Roz KJetn. Presafent of tke
* .: Mamae Gates x
aa*e C<
at at the heaa a
to he a series of :
Trade
With Israel
OTA -TheUS.
of Coearaerce aad tke' Govera-
aaat of Israel Investment
Aatkonty tpcaaored a apecai
baaaaaaa faraaa hi Maa duraa
tke week H May 10 That aatetmc
attracted soeae 150 baaBaa
kaders rniaah i i m, ooportaajues
>or trade aak aad arveataatat n
laaM
Speakers at tke farm aciaded
faraar Fknda Go%eraor Renoes
Askew aad Damd Rotirvy Fxo-
apaaac Maaattr of Iaratf to tke
L S. afaag wak Avrahan:
Asken. Dapaty Director-General
of Israel s Maaatij of Iadaatry.
Trade aad Toursct.
The seauoar ectxiecr Da-
cower tke Load of Iateraauoaal
Baaaaaaa Oaportanaiea. a oat
I a umber of ptiiajitBai da-
te prcnaie afarraatxa
Israeh aiceauaent oppor-
9 to Aasencan cotDpaauea
They are ipaaaoftd bv tke US
offka of tke Israel '
Aatkonty
If you need it
for your home
It* at... ,
^:i_sewa'es-a''2wa'e*-3 -.::; '~-5r*3esjTs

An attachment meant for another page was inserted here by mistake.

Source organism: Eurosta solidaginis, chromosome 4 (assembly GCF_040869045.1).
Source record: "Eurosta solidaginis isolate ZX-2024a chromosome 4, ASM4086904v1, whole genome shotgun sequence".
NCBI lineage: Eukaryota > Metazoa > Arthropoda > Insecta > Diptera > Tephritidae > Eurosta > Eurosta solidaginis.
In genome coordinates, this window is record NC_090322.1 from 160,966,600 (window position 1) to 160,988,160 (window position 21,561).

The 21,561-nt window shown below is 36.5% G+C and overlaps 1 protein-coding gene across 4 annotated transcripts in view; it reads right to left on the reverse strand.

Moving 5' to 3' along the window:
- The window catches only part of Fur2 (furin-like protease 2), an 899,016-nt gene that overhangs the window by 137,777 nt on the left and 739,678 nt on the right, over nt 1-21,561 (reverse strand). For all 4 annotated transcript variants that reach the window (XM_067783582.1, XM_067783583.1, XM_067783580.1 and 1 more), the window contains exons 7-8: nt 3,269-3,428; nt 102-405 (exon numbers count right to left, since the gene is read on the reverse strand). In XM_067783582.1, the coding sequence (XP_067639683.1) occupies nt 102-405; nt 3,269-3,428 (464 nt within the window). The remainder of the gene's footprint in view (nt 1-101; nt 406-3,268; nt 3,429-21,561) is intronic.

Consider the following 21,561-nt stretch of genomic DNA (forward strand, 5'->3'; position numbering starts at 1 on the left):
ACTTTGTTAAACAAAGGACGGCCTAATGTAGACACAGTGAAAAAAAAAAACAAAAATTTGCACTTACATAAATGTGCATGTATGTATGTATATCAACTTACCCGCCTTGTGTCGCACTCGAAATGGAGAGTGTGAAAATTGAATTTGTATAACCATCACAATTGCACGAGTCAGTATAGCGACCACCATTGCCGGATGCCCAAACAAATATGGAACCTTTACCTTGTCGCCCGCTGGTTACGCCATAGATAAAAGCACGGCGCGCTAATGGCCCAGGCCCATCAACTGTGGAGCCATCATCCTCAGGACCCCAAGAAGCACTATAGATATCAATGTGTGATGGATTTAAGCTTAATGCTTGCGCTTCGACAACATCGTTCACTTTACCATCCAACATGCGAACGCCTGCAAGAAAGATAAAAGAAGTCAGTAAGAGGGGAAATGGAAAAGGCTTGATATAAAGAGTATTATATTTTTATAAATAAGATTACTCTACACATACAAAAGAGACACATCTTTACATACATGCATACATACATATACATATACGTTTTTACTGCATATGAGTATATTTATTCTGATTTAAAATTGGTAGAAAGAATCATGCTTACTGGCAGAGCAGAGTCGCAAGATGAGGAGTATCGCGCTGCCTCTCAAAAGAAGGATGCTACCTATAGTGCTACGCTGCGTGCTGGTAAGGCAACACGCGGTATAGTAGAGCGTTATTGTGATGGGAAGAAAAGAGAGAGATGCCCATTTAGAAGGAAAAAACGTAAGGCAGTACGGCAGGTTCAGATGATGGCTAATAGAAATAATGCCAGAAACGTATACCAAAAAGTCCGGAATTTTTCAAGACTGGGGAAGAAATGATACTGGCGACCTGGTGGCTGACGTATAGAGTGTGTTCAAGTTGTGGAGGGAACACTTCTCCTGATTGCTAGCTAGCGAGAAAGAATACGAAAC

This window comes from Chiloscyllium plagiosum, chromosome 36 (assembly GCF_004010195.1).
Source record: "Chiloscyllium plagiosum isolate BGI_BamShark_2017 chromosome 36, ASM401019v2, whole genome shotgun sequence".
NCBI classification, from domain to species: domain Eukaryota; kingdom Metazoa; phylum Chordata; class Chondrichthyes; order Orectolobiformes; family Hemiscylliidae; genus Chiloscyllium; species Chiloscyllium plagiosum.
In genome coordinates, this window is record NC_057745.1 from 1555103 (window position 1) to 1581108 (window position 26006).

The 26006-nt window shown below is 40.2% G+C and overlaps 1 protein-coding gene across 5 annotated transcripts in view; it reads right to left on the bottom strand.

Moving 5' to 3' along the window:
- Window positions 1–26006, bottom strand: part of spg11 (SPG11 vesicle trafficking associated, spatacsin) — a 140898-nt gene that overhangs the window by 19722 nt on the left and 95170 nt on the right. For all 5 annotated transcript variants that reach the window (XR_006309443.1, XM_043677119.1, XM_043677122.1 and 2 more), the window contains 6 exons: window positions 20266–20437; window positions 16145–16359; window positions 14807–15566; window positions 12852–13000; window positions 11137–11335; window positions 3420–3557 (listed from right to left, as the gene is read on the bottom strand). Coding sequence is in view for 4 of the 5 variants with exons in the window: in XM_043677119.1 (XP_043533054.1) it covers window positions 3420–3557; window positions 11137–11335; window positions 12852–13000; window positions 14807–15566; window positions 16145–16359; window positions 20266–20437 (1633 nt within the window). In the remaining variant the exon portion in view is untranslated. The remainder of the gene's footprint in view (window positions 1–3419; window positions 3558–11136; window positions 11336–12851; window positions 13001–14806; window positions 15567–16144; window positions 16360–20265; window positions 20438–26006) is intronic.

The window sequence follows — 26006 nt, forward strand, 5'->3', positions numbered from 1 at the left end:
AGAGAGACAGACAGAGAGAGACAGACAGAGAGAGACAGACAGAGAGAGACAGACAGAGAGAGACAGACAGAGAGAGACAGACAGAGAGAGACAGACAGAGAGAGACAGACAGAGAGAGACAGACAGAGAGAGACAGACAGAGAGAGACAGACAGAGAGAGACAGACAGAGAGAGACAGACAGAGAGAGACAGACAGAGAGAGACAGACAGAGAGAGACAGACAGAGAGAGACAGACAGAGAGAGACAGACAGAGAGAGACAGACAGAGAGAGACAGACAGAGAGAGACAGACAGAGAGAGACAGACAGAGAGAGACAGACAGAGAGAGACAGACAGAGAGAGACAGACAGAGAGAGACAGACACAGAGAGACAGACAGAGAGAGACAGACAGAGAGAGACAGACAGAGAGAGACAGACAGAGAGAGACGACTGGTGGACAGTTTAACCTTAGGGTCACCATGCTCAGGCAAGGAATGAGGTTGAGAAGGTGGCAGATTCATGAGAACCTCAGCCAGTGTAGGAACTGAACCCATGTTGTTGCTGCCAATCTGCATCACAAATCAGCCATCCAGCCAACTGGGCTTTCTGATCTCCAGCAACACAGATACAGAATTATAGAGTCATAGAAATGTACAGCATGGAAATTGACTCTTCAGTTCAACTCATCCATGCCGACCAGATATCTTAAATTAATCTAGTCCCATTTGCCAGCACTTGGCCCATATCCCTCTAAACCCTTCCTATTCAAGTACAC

^r- ri.rse* S--.:c--i- : '. "-= :-" -'*' -'i x' *-4*_e";
fm a-e_ tr -**:* -=--: --3*--<-
-ii: .=.a=c *: *; :..?;
Ic-r- 1; 4 >.-: =
100 L I lad and We Baacti Bfad
Tot 4SC-0Sw (Broware 949- :t*2 (Dona)
JULY 4th
4 DAYS 4 3 NtiHTS
Jay 3 a Jay I
ttumm
5 OAYS a 4 NIGHTS
y h*3*h*f7
T Cart Oka, SLOT ggr -V. i > rwGM HOUT DAYS SUCCOTHK SUCCAaaaaaaan
Fwl
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New Maxwell House Master Blend.
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That's how Master Blend can save
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e the same way you
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TSU ftgfflp
s?
LEMP
KCertaatd


The Jewish Floridian and Shofar of Greater Hollywood
Page 11
/ *
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<* ...


Begin
By DAVID LANDAU
JERUSALEM -
(JTA) Premier Mena-
chem Begin said that Israel
would not go to war against